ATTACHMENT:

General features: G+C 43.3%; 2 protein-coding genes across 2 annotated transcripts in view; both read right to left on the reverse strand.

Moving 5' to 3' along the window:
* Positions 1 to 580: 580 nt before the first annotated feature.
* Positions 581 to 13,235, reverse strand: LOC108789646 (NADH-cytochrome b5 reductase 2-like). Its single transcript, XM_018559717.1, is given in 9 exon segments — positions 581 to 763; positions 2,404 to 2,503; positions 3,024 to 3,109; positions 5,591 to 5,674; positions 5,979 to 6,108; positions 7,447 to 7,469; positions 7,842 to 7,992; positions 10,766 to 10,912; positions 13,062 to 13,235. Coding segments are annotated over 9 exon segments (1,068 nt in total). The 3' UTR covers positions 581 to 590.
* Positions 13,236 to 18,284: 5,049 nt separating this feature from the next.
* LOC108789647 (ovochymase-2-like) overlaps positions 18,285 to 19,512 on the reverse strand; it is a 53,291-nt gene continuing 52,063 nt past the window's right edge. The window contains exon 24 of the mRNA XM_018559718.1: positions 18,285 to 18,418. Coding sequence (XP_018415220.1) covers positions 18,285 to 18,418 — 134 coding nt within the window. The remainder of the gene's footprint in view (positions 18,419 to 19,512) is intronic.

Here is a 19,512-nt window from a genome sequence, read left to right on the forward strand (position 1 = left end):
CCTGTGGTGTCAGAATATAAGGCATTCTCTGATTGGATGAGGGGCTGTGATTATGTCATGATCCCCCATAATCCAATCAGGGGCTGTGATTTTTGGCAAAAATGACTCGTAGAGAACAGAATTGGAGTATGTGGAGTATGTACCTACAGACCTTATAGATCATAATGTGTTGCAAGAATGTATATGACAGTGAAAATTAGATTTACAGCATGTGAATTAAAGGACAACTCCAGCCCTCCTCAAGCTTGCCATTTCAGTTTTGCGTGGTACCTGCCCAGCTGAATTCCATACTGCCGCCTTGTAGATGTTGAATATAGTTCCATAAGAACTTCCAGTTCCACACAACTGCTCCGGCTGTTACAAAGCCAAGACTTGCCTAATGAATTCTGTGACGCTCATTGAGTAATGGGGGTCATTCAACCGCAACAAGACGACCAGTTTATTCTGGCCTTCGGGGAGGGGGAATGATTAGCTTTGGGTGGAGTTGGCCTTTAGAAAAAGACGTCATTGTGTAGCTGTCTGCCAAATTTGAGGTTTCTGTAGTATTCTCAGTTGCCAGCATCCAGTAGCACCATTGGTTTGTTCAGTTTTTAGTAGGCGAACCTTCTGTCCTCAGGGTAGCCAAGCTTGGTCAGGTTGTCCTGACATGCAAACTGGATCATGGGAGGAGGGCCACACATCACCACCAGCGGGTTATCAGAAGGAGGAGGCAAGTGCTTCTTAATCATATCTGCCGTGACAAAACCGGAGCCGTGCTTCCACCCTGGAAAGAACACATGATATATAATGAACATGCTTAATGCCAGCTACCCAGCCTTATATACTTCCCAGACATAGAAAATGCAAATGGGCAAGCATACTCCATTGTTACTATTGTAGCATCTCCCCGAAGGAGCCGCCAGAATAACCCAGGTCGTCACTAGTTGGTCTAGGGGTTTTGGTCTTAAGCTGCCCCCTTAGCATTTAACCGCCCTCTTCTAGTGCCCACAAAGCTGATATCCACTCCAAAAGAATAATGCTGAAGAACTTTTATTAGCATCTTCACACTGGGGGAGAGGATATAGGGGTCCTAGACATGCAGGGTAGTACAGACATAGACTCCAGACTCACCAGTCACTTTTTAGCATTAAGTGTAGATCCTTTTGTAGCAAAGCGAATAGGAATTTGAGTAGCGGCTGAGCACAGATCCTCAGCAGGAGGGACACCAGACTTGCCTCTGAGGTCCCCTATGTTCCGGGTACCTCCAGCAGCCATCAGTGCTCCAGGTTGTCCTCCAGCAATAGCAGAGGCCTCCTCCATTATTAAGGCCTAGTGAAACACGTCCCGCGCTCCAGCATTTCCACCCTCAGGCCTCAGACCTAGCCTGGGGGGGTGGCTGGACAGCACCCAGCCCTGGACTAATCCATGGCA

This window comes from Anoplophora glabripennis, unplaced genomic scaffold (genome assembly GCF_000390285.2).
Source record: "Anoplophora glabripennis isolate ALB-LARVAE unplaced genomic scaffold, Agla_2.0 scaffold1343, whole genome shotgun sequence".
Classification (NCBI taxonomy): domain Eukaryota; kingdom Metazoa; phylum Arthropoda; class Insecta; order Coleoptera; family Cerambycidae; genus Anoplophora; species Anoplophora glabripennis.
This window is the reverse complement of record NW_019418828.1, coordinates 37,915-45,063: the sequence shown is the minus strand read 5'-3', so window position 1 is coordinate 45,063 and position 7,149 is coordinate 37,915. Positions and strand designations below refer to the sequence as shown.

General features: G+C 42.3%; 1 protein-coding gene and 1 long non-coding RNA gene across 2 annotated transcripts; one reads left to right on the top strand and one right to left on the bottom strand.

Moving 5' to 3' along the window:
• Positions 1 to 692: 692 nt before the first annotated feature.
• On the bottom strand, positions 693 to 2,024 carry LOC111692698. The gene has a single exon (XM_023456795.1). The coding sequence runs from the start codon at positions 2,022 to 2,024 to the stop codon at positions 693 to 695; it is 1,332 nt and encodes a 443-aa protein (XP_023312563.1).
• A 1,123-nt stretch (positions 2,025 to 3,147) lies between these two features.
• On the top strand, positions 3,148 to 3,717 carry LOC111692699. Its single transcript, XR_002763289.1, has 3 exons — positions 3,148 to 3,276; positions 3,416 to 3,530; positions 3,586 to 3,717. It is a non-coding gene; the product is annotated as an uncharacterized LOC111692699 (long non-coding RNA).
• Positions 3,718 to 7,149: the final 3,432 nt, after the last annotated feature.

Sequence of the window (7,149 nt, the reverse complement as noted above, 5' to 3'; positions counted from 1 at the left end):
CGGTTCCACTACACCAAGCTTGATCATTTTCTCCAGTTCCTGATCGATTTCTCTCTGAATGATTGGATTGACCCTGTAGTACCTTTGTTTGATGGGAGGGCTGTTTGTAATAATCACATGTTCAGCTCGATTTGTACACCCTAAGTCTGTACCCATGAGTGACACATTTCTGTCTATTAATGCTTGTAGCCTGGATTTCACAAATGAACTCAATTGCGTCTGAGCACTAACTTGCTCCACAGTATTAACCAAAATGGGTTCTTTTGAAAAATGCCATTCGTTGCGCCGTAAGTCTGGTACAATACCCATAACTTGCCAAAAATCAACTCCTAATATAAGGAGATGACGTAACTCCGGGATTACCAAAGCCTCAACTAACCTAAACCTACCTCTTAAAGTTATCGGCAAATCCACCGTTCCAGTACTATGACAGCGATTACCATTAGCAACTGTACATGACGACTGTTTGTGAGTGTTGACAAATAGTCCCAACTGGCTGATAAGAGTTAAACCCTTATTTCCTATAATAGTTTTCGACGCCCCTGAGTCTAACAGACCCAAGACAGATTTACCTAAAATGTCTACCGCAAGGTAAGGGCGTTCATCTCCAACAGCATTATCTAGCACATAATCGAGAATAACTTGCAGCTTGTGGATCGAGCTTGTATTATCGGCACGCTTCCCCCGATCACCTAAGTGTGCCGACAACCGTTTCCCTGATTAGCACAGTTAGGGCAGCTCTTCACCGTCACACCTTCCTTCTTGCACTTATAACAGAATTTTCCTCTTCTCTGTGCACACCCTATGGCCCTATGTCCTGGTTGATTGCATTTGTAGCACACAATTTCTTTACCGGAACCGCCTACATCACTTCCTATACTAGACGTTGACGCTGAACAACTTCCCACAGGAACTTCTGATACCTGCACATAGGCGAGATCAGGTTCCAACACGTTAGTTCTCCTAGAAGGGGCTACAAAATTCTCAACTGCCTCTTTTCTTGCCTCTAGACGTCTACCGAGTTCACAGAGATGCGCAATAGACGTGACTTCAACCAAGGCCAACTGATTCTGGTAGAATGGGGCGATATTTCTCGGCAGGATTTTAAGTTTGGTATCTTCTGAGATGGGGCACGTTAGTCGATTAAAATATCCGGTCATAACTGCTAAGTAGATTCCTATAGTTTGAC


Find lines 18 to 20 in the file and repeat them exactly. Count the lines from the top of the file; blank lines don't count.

• On the top strand, positions 3,148 to 3,717 carry LOC111692699. Its single transcript, XR_002763289.1, has 3 exons — positions 3,148 to 3,276; positions 3,416 to 3,530; positions 3,586 to 3,717. It is a non-coding gene; the product is annotated as an uncharacterized LOC111692699 (long non-coding RNA).
• Positions 3,718 to 7,149: the final 3,432 nt, after the last annotated feature.

Sequence of the window (7,149 nt, the reverse complement as noted above, 5' to 3'; positions counted from 1 at the left end):